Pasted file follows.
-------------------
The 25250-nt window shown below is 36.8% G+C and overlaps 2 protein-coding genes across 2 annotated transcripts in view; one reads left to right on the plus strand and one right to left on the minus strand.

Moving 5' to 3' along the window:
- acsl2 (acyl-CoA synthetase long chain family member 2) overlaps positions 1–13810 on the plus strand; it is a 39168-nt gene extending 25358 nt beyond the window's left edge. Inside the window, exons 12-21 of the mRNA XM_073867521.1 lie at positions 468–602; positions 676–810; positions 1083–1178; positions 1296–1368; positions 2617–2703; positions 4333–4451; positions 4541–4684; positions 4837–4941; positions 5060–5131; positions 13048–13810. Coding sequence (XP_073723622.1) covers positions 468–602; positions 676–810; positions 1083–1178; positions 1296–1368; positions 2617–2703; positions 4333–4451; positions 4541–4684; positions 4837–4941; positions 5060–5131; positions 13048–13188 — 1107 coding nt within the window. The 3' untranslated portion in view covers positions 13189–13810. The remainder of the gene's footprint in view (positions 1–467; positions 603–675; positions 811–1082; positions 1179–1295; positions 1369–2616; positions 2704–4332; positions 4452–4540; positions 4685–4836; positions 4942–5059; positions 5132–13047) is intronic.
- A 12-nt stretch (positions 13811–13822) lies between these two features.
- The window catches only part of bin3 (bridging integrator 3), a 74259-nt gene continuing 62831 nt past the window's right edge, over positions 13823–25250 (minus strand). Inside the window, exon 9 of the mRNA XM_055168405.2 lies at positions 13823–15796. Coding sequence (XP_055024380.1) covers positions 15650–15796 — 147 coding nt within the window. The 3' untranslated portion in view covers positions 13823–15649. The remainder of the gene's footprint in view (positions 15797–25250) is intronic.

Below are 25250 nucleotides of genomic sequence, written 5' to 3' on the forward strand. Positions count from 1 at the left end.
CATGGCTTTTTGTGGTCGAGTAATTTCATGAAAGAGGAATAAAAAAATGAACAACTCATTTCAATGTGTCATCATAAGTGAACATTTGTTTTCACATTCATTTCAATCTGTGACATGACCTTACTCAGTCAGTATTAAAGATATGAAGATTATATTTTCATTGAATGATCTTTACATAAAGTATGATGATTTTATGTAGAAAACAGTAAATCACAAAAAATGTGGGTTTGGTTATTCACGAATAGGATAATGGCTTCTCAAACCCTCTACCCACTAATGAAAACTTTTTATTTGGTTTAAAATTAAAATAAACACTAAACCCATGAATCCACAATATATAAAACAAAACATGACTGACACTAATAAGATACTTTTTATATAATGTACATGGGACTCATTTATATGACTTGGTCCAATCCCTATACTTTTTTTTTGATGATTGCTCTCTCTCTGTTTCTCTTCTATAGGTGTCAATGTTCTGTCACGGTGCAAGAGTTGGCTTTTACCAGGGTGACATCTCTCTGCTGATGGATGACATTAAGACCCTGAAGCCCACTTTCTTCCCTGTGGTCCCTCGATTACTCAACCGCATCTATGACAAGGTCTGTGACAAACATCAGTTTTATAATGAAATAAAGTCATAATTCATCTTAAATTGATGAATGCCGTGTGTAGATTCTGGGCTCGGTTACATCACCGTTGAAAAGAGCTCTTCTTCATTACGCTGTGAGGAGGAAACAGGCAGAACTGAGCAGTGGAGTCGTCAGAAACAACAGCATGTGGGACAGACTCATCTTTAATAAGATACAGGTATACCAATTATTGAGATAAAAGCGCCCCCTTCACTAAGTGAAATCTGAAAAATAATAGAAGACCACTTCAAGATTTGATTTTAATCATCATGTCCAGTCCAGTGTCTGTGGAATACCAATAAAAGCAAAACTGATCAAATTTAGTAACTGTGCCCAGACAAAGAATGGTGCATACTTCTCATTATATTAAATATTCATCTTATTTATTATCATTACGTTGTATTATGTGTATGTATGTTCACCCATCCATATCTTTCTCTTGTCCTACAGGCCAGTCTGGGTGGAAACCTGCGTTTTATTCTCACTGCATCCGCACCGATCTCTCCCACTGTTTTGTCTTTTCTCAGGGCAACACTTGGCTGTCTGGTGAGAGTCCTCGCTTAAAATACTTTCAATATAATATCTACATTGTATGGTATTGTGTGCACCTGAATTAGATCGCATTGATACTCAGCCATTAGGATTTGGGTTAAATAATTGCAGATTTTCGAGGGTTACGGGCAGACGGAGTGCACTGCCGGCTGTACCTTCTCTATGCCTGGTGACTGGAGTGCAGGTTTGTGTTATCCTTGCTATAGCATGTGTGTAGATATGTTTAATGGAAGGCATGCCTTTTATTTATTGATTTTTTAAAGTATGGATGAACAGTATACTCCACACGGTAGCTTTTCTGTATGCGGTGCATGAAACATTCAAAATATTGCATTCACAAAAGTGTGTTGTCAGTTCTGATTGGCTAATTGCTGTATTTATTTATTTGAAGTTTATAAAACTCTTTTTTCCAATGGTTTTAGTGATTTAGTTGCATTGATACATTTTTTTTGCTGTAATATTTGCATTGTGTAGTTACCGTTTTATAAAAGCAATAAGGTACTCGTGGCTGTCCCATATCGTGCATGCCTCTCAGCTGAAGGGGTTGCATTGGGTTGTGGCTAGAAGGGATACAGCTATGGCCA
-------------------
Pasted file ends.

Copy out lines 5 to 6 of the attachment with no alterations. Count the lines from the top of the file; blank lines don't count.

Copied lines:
- The window catches only part of bin3 (bridging integrator 3), a 74259-nt gene continuing 62831 nt past the window's right edge, over positions 13823–25250 (minus strand). Inside the window, exon 9 of the mRNA XM_055168405.2 lies at positions 13823–15796. Coding sequence (XP_055024380.1) covers positions 15650–15796 — 147 coding nt within the window. The 3' untranslated portion in view covers positions 13823–15649. The remainder of the gene's footprint in view (positions 15797–25250) is intronic.

Below are 25250 nucleotides of genomic sequence, written 5' to 3' on the forward strand. Positions count from 1 at the left end.